Many scientists believe we’re at the tipping point of our energy technology future. With the advancement of new, alternative energy sources, some are left to wonder what will happen to the energy landscape as a whole.
While nuclear power has energized much of the world over the past 50 years, the establishment of new nuclear power plants has been nonexistent in recent times in light of other alternatives such as solar and wind. Now, with California phasing out its last nuclear power plant in Diablo Canyon, many are left to wonder just what role nuclear will play in the future of energy.
A turning point
During the oil crisis of the 1970s, global conversations about the future of energy production began to hit the mainstream. If fossil fuels don’t warrant consistent dependency, how would the U.S. power future generations? The answer: nuclear.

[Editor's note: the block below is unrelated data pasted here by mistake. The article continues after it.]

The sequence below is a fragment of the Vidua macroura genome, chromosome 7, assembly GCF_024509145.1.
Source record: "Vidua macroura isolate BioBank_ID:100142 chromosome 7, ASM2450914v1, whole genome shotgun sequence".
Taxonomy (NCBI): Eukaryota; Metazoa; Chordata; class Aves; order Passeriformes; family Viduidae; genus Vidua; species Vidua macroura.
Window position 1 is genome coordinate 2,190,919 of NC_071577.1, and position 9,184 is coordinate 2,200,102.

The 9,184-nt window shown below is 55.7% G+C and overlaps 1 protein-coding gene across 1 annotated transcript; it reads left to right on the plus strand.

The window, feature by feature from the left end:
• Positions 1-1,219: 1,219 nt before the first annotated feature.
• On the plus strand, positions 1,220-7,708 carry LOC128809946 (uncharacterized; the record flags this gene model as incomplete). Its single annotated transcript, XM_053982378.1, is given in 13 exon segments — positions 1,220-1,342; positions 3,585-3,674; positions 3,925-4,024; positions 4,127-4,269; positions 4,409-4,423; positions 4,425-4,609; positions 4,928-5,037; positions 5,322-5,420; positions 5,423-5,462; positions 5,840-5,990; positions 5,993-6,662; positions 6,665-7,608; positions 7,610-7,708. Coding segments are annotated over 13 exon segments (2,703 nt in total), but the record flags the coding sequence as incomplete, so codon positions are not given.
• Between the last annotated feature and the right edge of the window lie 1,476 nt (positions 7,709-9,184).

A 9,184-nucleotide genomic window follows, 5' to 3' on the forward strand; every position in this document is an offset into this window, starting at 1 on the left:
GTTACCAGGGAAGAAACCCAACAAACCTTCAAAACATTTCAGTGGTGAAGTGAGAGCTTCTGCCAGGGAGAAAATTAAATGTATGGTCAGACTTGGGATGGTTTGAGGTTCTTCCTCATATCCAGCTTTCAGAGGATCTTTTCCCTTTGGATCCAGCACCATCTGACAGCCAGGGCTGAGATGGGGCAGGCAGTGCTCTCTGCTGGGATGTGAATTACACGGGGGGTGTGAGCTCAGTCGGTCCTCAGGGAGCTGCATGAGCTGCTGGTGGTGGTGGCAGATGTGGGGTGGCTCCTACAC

“At that time we were thinking we’d build up these nuclear power plants everywhere and they would provide free electricity because it would just be too cheap to meter,” ECS Secretary Jim Fenton previously told ECS.
The thought was nuclear could provide such cheap and plentiful amounts of energy that not only would it be free to the consumer, but there would be an overproduction. This encouraged new research in devices such as flow batteries to store this excess energy.
But those expectations turned out to be wrong.